In order to call these actions a disorder AAMFT says three key elements of the individual’s mental state are often observed. First the sexual activity is often used to cope with emotional pain, manage stress or replace true intimacy. Another distinction is that as with other addictions, the sex addict’s behavior brings no lasting gratification and the individual continues to pursue the “high” regardless of the financial or personal cost. A third factor is that often these patterns of behavior continue despite the individual’s “sincere and persistent efforts” to stop.

Rory Reid, a professor of psychiatry at the University of California, Los Angeles, and a leading expert on sexual addiction, said, “It’s not that a lot of people don’t take sexual risks from time to time or use sex on occasion to cope with stress or just escape, but for these patients, it’s a constant pattern that escalates until their desire for sex is controlling every aspect of their lives and they feel powerless in their efforts to change.”

Often sexual addiction, like other compulsive behaviors, can be traced to issues in the individual’s family of origin, according to AAMFT. A background of abuse or neglect, addictions, incest, affairs or pornography use can all lay the foundation for sexual compulsivity.

The high degree of shame associated with compulsive sexual behaviors means that many who struggle do not get help, and that’s where the Church has a tremendous opportunity, according to Traylor Lovvorn, co-founder of Route1520, a Birmingham-based ministry that provides counseling, group therapy support and resources for men and women who are affected by sex addiction and sexual sin.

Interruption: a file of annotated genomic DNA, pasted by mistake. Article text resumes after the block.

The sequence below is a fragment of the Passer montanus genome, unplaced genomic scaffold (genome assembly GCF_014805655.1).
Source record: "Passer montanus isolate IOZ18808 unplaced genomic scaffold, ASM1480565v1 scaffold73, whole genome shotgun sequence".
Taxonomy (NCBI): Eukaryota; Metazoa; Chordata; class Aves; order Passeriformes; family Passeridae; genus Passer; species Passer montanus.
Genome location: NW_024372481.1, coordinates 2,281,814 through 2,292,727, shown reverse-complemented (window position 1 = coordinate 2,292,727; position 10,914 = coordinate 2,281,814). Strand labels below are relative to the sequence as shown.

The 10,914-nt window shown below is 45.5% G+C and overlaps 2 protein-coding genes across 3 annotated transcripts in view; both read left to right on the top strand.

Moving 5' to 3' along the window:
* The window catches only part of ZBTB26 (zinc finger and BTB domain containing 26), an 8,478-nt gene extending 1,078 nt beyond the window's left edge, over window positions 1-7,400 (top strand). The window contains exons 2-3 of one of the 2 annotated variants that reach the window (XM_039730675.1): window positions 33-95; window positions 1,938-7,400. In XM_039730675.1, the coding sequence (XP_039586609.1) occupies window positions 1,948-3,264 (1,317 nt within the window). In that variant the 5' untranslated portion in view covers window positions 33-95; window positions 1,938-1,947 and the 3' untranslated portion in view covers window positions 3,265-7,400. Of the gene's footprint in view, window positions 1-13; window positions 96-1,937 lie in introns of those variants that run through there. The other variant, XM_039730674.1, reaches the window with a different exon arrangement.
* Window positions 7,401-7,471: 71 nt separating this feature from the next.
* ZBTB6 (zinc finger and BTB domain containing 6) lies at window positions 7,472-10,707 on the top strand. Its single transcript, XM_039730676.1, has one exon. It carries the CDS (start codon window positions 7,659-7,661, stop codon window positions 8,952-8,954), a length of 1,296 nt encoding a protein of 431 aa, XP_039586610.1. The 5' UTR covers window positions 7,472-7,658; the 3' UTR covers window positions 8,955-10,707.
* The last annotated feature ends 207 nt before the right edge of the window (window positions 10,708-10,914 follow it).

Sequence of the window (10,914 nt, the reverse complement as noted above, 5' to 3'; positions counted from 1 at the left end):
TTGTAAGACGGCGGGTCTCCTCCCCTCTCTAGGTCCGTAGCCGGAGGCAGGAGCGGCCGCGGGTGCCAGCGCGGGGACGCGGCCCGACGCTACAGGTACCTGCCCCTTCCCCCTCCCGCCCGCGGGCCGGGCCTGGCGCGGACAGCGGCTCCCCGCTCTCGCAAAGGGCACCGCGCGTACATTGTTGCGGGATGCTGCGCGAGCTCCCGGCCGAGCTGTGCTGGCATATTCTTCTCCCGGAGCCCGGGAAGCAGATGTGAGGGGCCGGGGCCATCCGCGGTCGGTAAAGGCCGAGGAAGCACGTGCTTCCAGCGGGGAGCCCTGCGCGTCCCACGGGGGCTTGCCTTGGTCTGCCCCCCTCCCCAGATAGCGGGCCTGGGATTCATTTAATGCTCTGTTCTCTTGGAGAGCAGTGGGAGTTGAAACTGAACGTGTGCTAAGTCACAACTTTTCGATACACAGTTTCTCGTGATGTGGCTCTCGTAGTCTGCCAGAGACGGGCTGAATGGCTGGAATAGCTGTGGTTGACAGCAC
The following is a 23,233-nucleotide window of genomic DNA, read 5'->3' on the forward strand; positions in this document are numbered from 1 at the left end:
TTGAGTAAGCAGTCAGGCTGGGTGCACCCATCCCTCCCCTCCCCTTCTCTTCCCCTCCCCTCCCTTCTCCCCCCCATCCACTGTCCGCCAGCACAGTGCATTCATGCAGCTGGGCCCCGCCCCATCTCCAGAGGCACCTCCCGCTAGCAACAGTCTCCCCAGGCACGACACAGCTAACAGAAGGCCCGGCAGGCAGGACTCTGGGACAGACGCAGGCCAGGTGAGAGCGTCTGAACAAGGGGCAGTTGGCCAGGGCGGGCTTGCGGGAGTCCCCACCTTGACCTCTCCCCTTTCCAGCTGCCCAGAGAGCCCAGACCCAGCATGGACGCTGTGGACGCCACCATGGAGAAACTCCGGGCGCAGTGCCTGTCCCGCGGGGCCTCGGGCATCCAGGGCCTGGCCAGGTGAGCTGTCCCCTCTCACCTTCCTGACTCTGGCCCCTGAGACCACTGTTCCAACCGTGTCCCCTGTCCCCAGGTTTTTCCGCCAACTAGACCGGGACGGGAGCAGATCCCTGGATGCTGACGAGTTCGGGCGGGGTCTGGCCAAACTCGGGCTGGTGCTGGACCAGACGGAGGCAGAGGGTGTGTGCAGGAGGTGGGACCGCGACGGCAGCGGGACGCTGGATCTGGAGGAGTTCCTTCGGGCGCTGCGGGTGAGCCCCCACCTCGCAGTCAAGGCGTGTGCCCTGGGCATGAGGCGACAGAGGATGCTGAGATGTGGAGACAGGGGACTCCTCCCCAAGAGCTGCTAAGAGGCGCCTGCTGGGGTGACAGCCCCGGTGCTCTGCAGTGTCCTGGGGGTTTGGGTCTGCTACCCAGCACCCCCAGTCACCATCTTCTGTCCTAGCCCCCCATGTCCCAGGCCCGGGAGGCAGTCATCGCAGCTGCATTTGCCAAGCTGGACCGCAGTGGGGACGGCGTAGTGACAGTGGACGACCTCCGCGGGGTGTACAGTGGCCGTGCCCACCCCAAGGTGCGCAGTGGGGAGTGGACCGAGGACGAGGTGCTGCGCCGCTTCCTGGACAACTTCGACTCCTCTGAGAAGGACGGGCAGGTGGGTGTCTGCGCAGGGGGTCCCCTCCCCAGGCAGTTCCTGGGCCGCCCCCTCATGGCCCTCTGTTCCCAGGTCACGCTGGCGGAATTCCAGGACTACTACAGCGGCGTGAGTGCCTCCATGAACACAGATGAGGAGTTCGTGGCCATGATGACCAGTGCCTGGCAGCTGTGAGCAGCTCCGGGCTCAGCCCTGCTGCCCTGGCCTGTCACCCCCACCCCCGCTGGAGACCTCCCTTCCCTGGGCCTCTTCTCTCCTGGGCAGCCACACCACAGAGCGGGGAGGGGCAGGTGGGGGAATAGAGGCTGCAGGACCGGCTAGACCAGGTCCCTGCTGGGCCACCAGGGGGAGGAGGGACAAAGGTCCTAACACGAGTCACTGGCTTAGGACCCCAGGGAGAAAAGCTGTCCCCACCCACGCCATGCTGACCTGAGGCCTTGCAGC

Once an individual admits to having a problem with sexual sin, the next step is counseling with a qualified therapist who can help the individual begin making connections between life experiences and addictive behavior, Lovvorn said. The process is long and challenging, but the Church can provide a place for healing.

“Clinically sex addiction is an intimacy disorder. It cannot be cured in isolation,” Lovvorn said. “Once a church and pastor understand that, the next question is, ‘Where is that safe place that men and women who are struggling in these areas can … find authentic community?’”

Support groups

Both Route1520 and Awaken offer Christ-centered recovery groups for men and women who have experienced the consequences of sexual brokenness. Support groups offer an opportunity for those at different stages of recovery to come alongside others who are on the same journey, Lovvorn said.

The encouragement that participants receive from being part of support groups helps them push through the hard work that leads to healing.

“There is a tremendous amount of hope for healing, but it is not a quick fix,” Lovvorn said. “It’s not possible to just say a prayer or to just say I’m sorry. Healing from addiction is a journey, not a quick fix formula. There are no shortcuts.”


Helping a loved one

In order for a person to stop a destructive habit, they must admit they have a problem. This usually happens when a person experiences a life crisis like the threat of being fired, losing a spouse or financial ruin. Typically the person already has several problems related to their sex addiction but it is not until the crisis point that they realize they have to change.

  • If your spouse or family member is struggling with sex addiction there are steps you can take to help your loved one.
  • Don’t shame the person: Many times they feel a great deal of shame already.
  • Show them a “tough love” approach: This involves setting boundaries for their behaviors and consequences for breaking or violating the boundaries.
  • Seek God’s guidance and encourage them to do the same: Their relationship with God is their lifeline.
  • Be prepared for spiritual warfare: Remember that as a Christian you are given all the armor and weaponry you need (see Ephesians 6).
  • Insist that there can be no secrecy from your spouse/family member: They must maintain transparency with you as you hold them accountable.
  • Maintain filters on electronic devices and insist that your spouse/family member allows you to check these devices periodically: Again the addict needs to maintain a high level of transparency.

Source: Steve Trader
Pathways Professional Counseling